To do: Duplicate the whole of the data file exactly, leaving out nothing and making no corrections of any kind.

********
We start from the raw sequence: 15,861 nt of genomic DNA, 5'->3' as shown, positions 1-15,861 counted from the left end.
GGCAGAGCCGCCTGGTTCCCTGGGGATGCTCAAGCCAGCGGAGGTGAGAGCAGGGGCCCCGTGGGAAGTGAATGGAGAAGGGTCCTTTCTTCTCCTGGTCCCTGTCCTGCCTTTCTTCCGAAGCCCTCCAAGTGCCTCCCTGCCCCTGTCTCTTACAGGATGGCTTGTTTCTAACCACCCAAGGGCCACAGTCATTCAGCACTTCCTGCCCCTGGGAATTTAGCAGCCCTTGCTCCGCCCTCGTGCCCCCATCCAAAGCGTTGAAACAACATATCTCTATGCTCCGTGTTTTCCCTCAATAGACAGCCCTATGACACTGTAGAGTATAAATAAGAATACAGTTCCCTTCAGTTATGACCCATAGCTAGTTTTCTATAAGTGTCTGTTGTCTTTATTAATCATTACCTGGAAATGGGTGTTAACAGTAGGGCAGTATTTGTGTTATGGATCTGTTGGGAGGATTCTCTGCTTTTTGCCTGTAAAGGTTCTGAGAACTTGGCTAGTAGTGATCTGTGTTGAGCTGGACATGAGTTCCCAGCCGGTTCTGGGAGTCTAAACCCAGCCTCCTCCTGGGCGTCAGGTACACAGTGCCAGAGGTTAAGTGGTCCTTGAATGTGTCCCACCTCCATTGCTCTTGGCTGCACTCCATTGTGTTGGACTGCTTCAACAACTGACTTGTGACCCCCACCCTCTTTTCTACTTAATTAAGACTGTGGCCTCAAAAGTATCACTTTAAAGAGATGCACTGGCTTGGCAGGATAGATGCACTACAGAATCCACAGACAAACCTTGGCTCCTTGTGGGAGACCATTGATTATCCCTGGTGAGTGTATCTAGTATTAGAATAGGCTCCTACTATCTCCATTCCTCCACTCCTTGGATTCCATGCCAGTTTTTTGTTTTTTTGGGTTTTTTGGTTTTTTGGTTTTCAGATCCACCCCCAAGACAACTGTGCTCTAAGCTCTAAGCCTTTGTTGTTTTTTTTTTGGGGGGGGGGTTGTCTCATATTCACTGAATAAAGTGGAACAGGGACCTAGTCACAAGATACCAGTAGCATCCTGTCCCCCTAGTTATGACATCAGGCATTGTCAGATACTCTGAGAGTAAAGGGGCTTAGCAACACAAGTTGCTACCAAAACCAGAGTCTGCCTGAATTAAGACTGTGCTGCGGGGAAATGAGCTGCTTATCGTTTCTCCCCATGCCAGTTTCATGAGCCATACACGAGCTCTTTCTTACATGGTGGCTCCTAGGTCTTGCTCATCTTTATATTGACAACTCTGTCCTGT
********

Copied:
We start from the raw sequence: 15,861 nt of genomic DNA, 5'->3' as shown, positions 1-15,861 counted from the left end.
GGCAGAGCCGCCTGGTTCCCTGGGGATGCTCAAGCCAGCGGAGGTGAGAGCAGGGGCCCCGTGGGAAGTGAATGGAGAAGGGTCCTTTCTTCTCCTGGTCCCTGTCCTGCCTTTCTTCCGAAGCCCTCCAAGTGCCTCCCTGCCCCTGTCTCTTACAGGATGGCTTGTTTCTAACCACCCAAGGGCCACAGTCATTCAGCACTTCCTGCCCCTGGGAATTTAGCAGCCCTTGCTCCGCCCTCGTGCCCCCATCCAAAGCGTTGAAACAACATATCTCTATGCTCCGTGTTTTCCCTCAATAGACAGCCCTATGACACTGTAGAGTATAAATAAGAATACAGTTCCCTTCAGTTATGACCCATAGCTAGTTTTCTATAAGTGTCTGTTGTCTTTATTAATCATTACCTGGAAATGGGTGTTAACAGTAGGGCAGTATTTGTGTTATGGATCTGTTGGGAGGATTCTCTGCTTTTTGCCTGTAAAGGTTCTGAGAACTTGGCTAGTAGTGATCTGTGTTGAGCTGGACATGAGTTCCCAGCCGGTTCTGGGAGTCTAAACCCAGCCTCCTCCTGGGCGTCAGGTACACAGTGCCAGAGGTTAAGTGGTCCTTGAATGTGTCCCACCTCCATTGCTCTTGGCTGCACTCCATTGTGTTGGACTGCTTCAACAACTGACTTGTGACCCCCACCCTCTTTTCTACTTAATTAAGACTGTGGCCTCAAAAGTATCACTTTAAAGAGATGCACTGGCTTGGCAGGATAGATGCACTACAGAATCCACAGACAAACCTTGGCTCCTTGTGGGAGACCATTGATTATCCCTGGTGAGTGTATCTAGTATTAGAATAGGCTCCTACTATCTCCATTCCTCCACTCCTTGGATTCCATGCCAGTTTTTTGTTTTTTTGGGTTTTTTGGTTTTTTGGTTTTCAGATCCACCCCCAAGACAACTGTGCTCTAAGCTCTAAGCCTTTGTTGTTTTTTTTTTGGGGGGGGGGTTGTCTCATATTCACTGAATAAAGTGGAACAGGGACCTAGTCACAAGATACCAGTAGCATCCTGTCCCCCTAGTTATGACATCAGGCATTGTCAGATACTCTGAGAGTAAAGGGGCTTAGCAACACAAGTTGCTACCAAAACCAGAGTCTGCCTGAATTAAGACTGTGCTGCGGGGAAATGAGCTGCTTATCGTTTCTCCCCATGCCAGTTTCATGAGCCATACACGAGCTCTTTCTTACATGGTGGCTCCTAGGTCTTGCTCATCTTTATATTGACAACTCTGTCCTGT